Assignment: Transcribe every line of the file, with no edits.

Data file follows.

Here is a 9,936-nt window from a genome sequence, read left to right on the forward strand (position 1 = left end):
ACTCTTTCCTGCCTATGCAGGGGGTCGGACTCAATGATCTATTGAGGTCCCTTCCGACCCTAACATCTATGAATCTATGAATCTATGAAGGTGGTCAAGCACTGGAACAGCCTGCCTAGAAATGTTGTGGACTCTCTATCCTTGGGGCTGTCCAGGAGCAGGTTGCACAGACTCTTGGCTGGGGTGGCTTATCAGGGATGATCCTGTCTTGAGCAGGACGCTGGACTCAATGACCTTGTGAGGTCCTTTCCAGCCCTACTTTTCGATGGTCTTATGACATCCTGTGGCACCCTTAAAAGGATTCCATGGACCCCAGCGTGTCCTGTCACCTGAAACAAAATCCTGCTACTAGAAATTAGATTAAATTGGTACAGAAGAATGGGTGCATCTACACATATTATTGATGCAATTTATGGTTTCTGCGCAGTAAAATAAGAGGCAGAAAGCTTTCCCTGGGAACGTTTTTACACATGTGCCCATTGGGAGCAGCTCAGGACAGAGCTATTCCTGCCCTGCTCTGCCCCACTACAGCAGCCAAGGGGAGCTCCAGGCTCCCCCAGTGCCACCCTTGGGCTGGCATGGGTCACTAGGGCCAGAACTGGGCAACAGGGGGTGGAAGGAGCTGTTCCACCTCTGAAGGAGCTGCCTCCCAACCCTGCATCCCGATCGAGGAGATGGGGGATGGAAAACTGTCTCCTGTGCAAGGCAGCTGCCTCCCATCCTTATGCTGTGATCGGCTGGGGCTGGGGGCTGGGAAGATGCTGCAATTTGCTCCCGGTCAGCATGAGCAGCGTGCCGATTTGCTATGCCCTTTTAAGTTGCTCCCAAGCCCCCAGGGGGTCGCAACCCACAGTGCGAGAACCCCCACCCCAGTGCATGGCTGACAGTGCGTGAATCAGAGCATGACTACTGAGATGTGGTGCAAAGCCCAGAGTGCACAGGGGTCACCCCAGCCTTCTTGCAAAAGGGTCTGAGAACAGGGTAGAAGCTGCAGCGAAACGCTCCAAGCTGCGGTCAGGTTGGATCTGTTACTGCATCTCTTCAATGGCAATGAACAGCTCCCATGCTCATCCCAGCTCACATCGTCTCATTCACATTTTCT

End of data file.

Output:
Here is a 9,936-nt window from a genome sequence, read left to right on the forward strand (position 1 = left end):
ACTCTTTCCTGCCTATGCAGGGGGTCGGACTCAATGATCTATTGAGGTCCCTTCCGACCCTAACATCTATGAATCTATGAATCTATGAAGGTGGTCAAGCACTGGAACAGCCTGCCTAGAAATGTTGTGGACTCTCTATCCTTGGGGCTGTCCAGGAGCAGGTTGCACAGACTCTTGGCTGGGGTGGCTTATCAGGGATGATCCTGTCTTGAGCAGGACGCTGGACTCAATGACCTTGTGAGGTCCTTTCCAGCCCTACTTTTCGATGGTCTTATGACATCCTGTGGCACCCTTAAAAGGATTCCATGGACCCCAGCGTGTCCTGTCACCTGAAACAAAATCCTGCTACTAGAAATTAGATTAAATTGGTACAGAAGAATGGGTGCATCTACACATATTATTGATGCAATTTATGGTTTCTGCGCAGTAAAATAAGAGGCAGAAAGCTTTCCCTGGGAACGTTTTTACACATGTGCCCATTGGGAGCAGCTCAGGACAGAGCTATTCCTGCCCTGCTCTGCCCCACTACAGCAGCCAAGGGGAGCTCCAGGCTCCCCCAGTGCCACCCTTGGGCTGGCATGGGTCACTAGGGCCAGAACTGGGCAACAGGGGGTGGAAGGAGCTGTTCCACCTCTGAAGGAGCTGCCTCCCAACCCTGCATCCCGATCGAGGAGATGGGGGATGGAAAACTGTCTCCTGTGCAAGGCAGCTGCCTCCCATCCTTATGCTGTGATCGGCTGGGGCTGGGGGCTGGGAAGATGCTGCAATTTGCTCCCGGTCAGCATGAGCAGCGTGCCGATTTGCTATGCCCTTTTAAGTTGCTCCCAAGCCCCCAGGGGGTCGCAACCCACAGTGCGAGAACCCCCACCCCAGTGCATGGCTGACAGTGCGTGAATCAGAGCATGACTACTGAGATGTGGTGCAAAGCCCAGAGTGCACAGGGGTCACCCCAGCCTTCTTGCAAAAGGGTCTGAGAACAGGGTAGAAGCTGCAGCGAAACGCTCCAAGCTGCGGTCAGGTTGGATCTGTTACTGCATCTCTTCAATGGCAATGAACAGCTCCCATGCTCATCCCAGCTCACATCGTCTCATTCACATTTTCT